Homebuyers could struggle with mortgages as UK banks tighten affordability tests
Homebuyers wanting to take out a mortgage could soon struggle to get the size of loan they need, as banks begin taking into account the cost of living crisis when calculating how much they can lend.
Mortgage brokers have said soaring energy bills, the national insurance rise and a big increase in the cost of household goods are set to prompt banks to tighten their mortgage affordability tests, making it harder for consumers to borrow as much as previously.
Santander is now updating its affordability models as households experience a surge in the cost of living. Mortgage brokers told the Guardian that they expect the other big lenders – HSBC, Barclays, Lloyds Banking Group and NatWest – to follow suit.
Any significant reduction in the size of loan offered would be expected to slow the property market, as buyers would be forced to downgrade their ambitions.
Since the financial crisis more than a decade ago, mortgage applicants have had to undergo strict affordability checks. Borrowers typically have to fill in long documents in which they state all their significant outgoings, including monthly expenses on childcare, car repayments and even how much they spend on the gym.
Ray Boulger, a senior analyst at the broker John Charcol, said: ‘This is arguably the biggest tightening in mortgage lending since 2009 because interest rates are increasing, and we are experiencing the largest rise in the cost of living since the 1980s. The difference between now and back then is that banks had a huge shortage of funds then, whereas now the banks are looking at what their customers can afford.”
David Hollingworth, a director at Bath-based mortgage brokers, L&C, said: “As customers face soaring energy bills and big hikes in other household costs, it is inevitable that lenders have to start factoring this when calculating how much to lend to a customer. It comes at a time when mortgage rates have pretty much doubled in just over six months, albeit that they are still at historically low levels.”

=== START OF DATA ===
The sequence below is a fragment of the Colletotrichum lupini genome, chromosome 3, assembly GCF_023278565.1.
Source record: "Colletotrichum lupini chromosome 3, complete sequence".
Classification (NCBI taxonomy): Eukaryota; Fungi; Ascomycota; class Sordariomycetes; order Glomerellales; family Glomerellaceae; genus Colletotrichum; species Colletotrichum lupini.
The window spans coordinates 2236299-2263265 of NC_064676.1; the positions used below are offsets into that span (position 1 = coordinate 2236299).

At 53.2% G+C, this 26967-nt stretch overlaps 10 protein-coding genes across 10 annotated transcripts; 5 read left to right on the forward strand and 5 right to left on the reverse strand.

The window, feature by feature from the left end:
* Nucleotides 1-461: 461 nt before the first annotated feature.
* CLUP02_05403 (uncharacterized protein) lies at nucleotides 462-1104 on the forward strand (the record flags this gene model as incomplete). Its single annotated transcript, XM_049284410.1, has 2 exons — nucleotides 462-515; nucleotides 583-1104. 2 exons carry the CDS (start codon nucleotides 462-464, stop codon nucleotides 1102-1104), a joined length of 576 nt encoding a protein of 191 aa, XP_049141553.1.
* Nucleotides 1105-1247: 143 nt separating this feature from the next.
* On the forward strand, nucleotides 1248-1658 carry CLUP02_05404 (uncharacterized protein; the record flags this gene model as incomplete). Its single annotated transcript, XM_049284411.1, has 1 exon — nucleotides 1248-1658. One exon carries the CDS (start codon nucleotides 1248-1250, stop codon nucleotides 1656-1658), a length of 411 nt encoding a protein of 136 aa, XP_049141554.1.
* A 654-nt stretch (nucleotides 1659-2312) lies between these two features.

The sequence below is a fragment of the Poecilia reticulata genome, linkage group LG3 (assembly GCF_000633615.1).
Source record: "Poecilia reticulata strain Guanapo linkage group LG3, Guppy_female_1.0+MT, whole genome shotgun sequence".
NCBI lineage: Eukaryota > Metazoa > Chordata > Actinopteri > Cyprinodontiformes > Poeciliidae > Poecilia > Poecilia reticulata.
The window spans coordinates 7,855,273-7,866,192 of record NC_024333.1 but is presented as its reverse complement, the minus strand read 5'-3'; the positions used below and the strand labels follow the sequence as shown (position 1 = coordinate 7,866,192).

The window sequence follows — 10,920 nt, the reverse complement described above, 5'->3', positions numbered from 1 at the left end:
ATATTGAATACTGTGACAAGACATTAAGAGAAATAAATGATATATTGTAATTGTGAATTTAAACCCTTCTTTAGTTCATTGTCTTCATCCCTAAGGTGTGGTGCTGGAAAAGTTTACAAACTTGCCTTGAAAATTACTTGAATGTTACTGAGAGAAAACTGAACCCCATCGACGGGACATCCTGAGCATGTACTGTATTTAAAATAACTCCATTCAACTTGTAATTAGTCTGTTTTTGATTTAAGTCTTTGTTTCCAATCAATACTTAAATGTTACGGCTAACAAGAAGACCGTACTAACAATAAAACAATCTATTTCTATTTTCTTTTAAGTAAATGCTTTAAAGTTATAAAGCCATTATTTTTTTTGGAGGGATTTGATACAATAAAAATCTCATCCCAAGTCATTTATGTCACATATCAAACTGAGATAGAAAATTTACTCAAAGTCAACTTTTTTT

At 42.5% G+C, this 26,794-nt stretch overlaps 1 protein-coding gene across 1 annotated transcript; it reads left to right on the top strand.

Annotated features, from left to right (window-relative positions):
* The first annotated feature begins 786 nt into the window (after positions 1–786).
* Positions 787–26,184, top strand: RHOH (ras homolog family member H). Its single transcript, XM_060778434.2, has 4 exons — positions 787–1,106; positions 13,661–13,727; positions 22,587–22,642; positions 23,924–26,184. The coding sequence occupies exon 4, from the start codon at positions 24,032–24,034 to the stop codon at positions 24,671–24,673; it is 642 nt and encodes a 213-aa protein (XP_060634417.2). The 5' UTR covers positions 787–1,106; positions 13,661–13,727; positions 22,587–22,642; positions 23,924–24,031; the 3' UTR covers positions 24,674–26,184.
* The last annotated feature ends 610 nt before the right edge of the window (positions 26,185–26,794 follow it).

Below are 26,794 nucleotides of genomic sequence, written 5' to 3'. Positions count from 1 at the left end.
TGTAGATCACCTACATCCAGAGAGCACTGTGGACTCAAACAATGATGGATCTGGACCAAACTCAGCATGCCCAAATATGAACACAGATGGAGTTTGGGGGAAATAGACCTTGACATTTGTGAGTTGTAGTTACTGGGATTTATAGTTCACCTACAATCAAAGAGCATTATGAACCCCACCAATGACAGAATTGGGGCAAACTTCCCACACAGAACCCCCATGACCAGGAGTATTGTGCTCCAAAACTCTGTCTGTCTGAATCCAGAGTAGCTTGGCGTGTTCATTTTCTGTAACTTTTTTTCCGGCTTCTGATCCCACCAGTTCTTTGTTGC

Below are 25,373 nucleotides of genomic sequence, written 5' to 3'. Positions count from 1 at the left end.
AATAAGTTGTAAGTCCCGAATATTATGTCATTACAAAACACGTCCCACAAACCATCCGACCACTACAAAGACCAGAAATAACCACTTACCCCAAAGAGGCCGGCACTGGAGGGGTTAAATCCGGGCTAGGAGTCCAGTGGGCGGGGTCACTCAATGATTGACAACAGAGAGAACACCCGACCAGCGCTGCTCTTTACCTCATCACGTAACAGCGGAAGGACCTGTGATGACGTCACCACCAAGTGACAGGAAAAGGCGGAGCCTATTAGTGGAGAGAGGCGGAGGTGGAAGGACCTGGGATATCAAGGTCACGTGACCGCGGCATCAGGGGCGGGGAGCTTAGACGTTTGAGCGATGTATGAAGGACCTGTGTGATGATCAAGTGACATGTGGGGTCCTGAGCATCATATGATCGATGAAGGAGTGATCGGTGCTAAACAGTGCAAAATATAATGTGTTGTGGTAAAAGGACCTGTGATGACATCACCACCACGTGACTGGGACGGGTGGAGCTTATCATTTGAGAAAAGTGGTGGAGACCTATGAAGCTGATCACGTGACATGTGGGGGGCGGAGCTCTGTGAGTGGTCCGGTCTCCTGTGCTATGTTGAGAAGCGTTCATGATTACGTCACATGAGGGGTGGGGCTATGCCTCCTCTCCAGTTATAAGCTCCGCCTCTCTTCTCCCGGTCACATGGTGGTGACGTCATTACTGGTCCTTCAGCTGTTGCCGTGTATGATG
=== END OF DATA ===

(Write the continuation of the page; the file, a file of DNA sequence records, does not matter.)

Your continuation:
Many banks rely on household spending figures from the Office for National Statistics (ONS) to judge a borrower’s spending – even if an applicant’s actual monthly outgoings are lower – to see if borrowers can afford their monthly mortgage after bills and expenses.
However, this ONS data will soon include higher energy costs, with the result that some people might not be allowed to borrow as much in the coming months.
Santander told mortgage brokers last week it was updating its affordability test to reflect the latest ONS data. It will also take into account – albeit to a lesser extent – the increase in national insurance contributions and various tax rates.
Banks have already begun to implement more stringent “stress tests” on lending as interest rates increase. These are designed to check if borrowers can afford a standard variable rate plus 3%.
Tougher affordability checks and heightened stress tests could hit house prices. Halifax said the average house price hit a record £282,753 in March, a tenth higher than the previous year, marking the biggest annual jump since the financial crisis.
Russell Galley, a managing director of Halifax, said: “Buyers are dealing with the prospect of higher interest rates and a higher cost of living. With affordability metrics already extremely stretched, these factors should lead to a slowdown in house price inflation over the next year.”
Boulger said he expected prices to cool somewhat as consumers reassess their finances. “I expect prices to remain flat by the third quarter of the year,” he said.
Hollingworth echoed this sentiment and said one of the biggest drivers in price growth in recent months was the lack of supply, a factor that would “likely remain for some time”.
This is certainly the story in London right now, where analysts say rising demand has bumped against a shortage of properties for sale. In the first quarter of this year, London house prices grew at 7.4%, up from 4.8% in the same period last year, according to Nationwide.